Common Core test scores up significantly in state in 2014
Student passing rates on the state's Common Core math tests rose significantly this year both on Long Island and statewide, while English scores were down on the Island and essentially flat at the state level, the Department of Education reported Thursday.
Mixed results surprised some school officials, who noted that tests typically show larger gains in their second year of use. Tests administered for grades 3-8 this spring reflected a heavy impact from a statewide opt-out movement of parents who pulled their children out of testing.
About 20,000 students in Nassau and Suffolk counties, or 10 percent of youngsters at those grade levels, missed this year's round of testing, according to figures compiled by Newsday. State officials said more than 50,000 students, or 5 percent, missed tests statewide.
DATA: English opt-out numbers | Math opt-out numbers
LI test scores - ENGLISH: Grade 3 | 4 | 5 | 6 | 7 | 8
LI test scores - MATH: Grade 3 | 4 | 5 | 6 | 7 | 8
MORE: BOCES proposes changes | Take a sample math test
Common Core testing, which began in the spring of 2013 with a push from federal authorities, has generated widespread protests on the Island, both from parents who dislike the extra pressure on their children, and from teachers opposed to a new job-evaluation system linked to their students' test performance.
Merryl Tisch, chancellor of the state's Board of Regents, voiced hope Thursday that changes in the state's testing system recently enacted by her board would ultimately reduce public opposition to Common Core testing and related initiatives. The Regents set statewide education policies.
"We hope that the temperatures come down, and that the rhetoric of politics, all the outside noise, comes down as these changes take effect," Tisch said.
Parent leaders vowed to keep up the pressure.
"I think this is only the start, unless the State Education Department listens to us and makes significant changes in the testing system," said Jeanette Deutermann, a North Bellmore mother of two and founder of the Long Island Opt-Out organization.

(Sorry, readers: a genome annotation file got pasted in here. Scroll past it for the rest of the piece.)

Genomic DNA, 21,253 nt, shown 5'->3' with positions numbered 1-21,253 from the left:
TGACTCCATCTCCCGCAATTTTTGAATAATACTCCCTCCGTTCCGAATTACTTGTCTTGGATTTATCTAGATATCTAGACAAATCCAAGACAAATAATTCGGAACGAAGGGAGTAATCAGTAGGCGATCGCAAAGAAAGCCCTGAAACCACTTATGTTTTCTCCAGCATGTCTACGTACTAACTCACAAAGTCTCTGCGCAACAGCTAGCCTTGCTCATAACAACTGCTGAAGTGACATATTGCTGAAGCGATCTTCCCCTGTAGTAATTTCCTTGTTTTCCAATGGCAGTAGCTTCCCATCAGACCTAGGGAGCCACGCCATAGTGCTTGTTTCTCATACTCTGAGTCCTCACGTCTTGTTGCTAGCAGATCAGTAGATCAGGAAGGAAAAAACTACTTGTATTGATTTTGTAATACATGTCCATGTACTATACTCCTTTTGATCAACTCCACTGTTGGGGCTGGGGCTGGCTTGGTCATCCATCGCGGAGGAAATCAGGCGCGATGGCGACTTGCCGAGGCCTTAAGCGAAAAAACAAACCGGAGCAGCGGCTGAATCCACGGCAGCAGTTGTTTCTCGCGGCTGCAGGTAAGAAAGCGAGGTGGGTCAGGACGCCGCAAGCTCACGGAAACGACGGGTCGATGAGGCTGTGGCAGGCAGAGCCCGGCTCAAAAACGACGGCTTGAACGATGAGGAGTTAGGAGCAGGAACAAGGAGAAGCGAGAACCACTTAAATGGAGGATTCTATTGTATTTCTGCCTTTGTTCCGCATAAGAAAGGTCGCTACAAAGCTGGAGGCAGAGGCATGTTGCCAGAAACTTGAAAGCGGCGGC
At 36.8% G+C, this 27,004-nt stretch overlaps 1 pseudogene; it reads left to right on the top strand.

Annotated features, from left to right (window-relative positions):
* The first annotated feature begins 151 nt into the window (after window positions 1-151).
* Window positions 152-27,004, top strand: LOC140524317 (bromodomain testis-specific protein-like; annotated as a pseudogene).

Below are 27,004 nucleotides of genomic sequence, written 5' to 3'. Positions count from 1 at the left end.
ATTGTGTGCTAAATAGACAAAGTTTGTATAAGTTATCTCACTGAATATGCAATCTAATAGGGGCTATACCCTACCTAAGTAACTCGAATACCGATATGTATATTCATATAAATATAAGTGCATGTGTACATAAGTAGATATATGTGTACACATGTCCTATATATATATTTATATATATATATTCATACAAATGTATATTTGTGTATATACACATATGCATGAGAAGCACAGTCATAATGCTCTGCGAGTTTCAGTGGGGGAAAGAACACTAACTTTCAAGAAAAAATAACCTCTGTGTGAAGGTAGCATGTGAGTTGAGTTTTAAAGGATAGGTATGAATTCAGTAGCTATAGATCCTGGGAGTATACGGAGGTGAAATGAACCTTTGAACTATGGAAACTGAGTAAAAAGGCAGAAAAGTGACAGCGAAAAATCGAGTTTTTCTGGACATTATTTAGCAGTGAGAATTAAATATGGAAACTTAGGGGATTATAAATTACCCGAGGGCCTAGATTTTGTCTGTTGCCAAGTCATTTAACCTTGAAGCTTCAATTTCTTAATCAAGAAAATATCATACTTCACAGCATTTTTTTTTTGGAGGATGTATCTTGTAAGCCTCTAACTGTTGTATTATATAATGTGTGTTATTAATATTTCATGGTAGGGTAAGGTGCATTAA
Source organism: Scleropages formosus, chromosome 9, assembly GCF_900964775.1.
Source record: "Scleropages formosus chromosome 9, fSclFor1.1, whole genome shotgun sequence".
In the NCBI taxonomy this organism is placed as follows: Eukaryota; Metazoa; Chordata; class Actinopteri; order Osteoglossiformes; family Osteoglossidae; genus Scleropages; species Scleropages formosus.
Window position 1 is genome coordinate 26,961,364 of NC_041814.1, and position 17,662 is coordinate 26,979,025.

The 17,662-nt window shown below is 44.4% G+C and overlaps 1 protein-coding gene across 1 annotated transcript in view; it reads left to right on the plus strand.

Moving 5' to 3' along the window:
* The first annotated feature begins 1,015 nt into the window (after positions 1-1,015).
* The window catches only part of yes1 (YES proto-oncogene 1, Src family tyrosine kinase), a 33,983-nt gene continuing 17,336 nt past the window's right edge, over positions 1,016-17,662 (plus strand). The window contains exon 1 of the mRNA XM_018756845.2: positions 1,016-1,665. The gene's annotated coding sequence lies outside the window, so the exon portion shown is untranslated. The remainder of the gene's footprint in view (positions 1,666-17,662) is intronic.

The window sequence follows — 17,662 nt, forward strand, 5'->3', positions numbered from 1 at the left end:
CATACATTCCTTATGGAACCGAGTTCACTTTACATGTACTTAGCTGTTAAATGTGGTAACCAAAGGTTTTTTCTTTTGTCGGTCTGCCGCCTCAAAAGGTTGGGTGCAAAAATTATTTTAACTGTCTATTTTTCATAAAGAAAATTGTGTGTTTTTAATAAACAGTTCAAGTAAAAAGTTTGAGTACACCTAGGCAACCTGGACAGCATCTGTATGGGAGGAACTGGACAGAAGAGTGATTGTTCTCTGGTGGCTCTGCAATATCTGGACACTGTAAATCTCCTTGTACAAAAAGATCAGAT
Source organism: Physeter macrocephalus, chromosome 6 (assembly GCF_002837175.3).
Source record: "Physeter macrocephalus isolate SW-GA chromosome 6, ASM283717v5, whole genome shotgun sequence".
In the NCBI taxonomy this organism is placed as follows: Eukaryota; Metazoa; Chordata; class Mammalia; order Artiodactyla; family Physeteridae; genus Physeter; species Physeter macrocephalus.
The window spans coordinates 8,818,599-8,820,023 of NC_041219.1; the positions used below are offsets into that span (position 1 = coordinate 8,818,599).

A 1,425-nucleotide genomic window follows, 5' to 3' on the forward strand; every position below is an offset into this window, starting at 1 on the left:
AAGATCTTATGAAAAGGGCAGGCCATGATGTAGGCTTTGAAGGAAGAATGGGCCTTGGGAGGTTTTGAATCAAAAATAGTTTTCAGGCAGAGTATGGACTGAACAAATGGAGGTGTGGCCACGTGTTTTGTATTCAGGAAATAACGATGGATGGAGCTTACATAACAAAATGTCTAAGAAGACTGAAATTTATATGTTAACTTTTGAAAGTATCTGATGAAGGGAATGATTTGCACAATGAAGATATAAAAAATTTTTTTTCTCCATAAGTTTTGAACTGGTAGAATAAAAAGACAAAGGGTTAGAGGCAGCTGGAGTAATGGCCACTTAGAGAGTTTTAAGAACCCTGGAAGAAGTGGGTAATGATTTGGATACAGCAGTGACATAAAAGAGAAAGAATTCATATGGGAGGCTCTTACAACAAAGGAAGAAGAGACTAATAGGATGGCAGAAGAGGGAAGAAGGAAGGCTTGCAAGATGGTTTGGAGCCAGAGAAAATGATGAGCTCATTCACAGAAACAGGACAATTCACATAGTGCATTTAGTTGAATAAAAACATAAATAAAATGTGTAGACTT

State education officials Thursday released two sets of test figures, one covering only students tested in both 2013 and 2014, and the other covering all students tested in either year. State officials described the first set as a better measure of academic growth.
The first set showed slight improvement in English scores statewide; the second set showed a fractional decline.
Here are results from the second set, which is the only one showing comparable numbers at both state and local levels:
On the Island, numbers of students passing in math rose from 37.5 percent in 2013 to 43.4 percent in 2014. Percentages passing in English dropped from 39.6 percent to 36.8 percent.
Statewide passing rates in math rose from 31 percent to 36 percent. Passing rates in English dipped from 31.1 percent to 31 percent.
Lorna Lewis, superintendent of Plainview-Old Bethpage schools, said one major problem in the field of English is the format of the state's Common Core tests. They require students to read long passages, then answer multiple questions by referring back to various sections of texts.
"That's not what we do in everyday life," said Lewis, who is co-chairman of a curriculum committee for the New York State Council of School Superintendents. "Until they fix that English language arts test, the temperature is never going to go down."
The National Governors Association, chief sponsor of Common Core standards, lists 48 states as having been involved in the project aimed at boosting academic performance to better compete with schools in other countries. A number of states, including Indiana, Georgia and South Dakota, recently have pulled back on efforts to put the standards into effect.
Alarms sounded across New York State at this time last year, when the education department released initial results from its new Common Core tests. The number of students passing on Long Island and statewide plunged more than 40 percent, due to more rigorous test questions and also higher cutoff scores.
The lower passing percentages were similar to those in a stringent federal testing program called the National Assessment of Educational Progress.
In the months that followed, New York State officials, including Tisch and Education Commissioner John B. King Jr., faced hostile audiences of parents and teachers at a series of public forums in Manorville, Setauket and other communities, as they tried to defend their new academic policies.
Under growing political pressure, the state has begun pulling back in some key policy areas, while leaving its basic Common Core program in place.
In February, for example, the state's Board of Regents agreed to wait until 2022 to raise passing scores on high school exams to 75 in English and 80 in algebra. Current passing marks are 65.
In June, Gov. Andrew M. Cuomo and state lawmakers approved a two-year delay in state rules authorizing the firing of teachers rated "ineffective" due to students' poor performance on Common Core tests.
Under the rules change, teachers can still be fired on the basis of other factors, such as poor classroom evaluations by their principals.